In contrast to the multipurpose map is the thematic map, which shows only one type of information, or theme. We use many thematic maps in this text. Some examples include Figure 4.25, mapping the frequency of severe hailstorms in the United States; Figure 5.17, atmospheric surface pressures; Figure 7.7, mean annual precipitation of the world; and Figure 7.10, world climates.
Symbols on maps associate information with points, lines, and areas. To show information at a point, we use a dot—any small symbol to show point location. It might be a closed circle, an open circle, a letter, a numeral, or a graphic symbol of the object it represents (see “church with tower” in Figure I.12). A line can vary in width and can be single or double, colored, dashed, or dotted. A patch denotes a particular area, typically using a distinctive pattern or color or a line marking its edge.
Figure I.12 shows symbols applied to a map. There are two kinds of dot symbols (both symbolic of churches), three kinds of line symbols, and three kinds of patch symbols. Altogether, eight types of information are present. Line symbols freely cross patches, and dots can appear within patches. Two different kinds of patches can overlap. For more examples of symbols, consult the display of topographic map symbols facing the map of San Rafael in Appendix 3.
Map symbols can vary with map scale. Maps of very large scale, for example, a plot plan of a house, can show objects in their true outline form. As map scale is decreased, representation becomes more and more generalized. In physical geography, an excellent example is the depiction of a river, such as the lower Mississippi, shown in Figure I.13. The level of depiction of fine detail in a map is described by the term resolution. Maps of large scale have much greater resolving power than maps of small scale.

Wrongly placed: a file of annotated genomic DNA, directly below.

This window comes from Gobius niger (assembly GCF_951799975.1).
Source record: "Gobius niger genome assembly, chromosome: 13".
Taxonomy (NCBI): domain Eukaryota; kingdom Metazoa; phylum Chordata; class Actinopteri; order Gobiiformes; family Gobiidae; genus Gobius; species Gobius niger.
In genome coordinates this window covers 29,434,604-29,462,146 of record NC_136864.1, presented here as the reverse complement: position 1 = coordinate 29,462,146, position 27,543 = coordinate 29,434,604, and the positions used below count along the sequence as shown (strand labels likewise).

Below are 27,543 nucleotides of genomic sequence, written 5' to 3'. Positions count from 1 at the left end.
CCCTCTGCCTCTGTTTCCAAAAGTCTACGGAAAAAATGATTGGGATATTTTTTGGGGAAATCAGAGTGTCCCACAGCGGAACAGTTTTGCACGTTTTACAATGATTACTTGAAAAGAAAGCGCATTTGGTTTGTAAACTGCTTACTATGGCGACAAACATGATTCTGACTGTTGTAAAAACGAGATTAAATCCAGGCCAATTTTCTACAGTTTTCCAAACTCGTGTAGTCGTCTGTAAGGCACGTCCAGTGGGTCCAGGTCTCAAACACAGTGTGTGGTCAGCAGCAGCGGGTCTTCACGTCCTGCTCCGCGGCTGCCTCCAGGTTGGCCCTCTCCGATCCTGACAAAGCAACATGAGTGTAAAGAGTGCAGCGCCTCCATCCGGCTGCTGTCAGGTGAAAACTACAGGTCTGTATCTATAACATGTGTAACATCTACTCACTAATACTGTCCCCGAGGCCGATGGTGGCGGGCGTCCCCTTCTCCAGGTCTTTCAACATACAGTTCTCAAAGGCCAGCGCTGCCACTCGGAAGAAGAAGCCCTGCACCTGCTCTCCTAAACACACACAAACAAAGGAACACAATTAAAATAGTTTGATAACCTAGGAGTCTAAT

PRESENTING NUMERICAL DATA ON THEMATIC MAPS
In physical geography, we often need to display numerical information on maps. Weather data provides an example—here we might wish to display air temperature, air pressure, wind speed, or amount of rainfall. Another category of information consists simply of the presence or absence of something. In this case, we can simply place a dot to mean “present,” so that when entries are completed, the map shows a field of scattered dots.
In some scientific programs, measurements are taken uniformly, for example, at the centers of grid squares laid over a map. For many classes of data, however, the locations of the observation points are predetermined by a fixed and nonuniform set of observing stations. For example, weather and climate data are often collected at stations typically located at airports. Whatever the sampling method used, we end up with an array of numbers and dots indicating their location on the base map.
Although the numbers and locations may be accurate, it may be difficult to see the spatial pattern present in the data being displayed. For this reason, cartographers often simplify arrays of point values into isopleth maps. An isopleth is a line of equal value (from the Greek isos, “equal,” and plethos, “fullness” or “quantity”). Figure 3.21 shows how an isopleth map is constructed for temperature data. In this case, the isopleth is an isotherm, or line of constant temperature. In drawing an isopleth, the line is routed among the points in a way that best indicates a uniform value, given the observations at hand.
Isopleth maps are important in various branches of physical geography. Table I.1 gives a partial list of isopleths of various kinds used in the Earth sciences, together with their names and the kinds of information they display. A special kind of isopleth, the topographic contour (or isohypse), is shown on the maps in Figures I.11, I.13A, and in the portion of the San Rafael topographic map in Appendix 3. Topographic contours show the configuration of land surface features, such as hills, valleys, and basins.
In contrast to the isopleth map is the choropleth map, which identifies information in categories. Our global maps of vegetation and soils are examples of thematic choropleth maps. Cartography is a rich and varied field of geography with a long history of conveying geographic information accurately and efficiently. If you are interested in maps and mapmaking, you might want to investigate cartography further.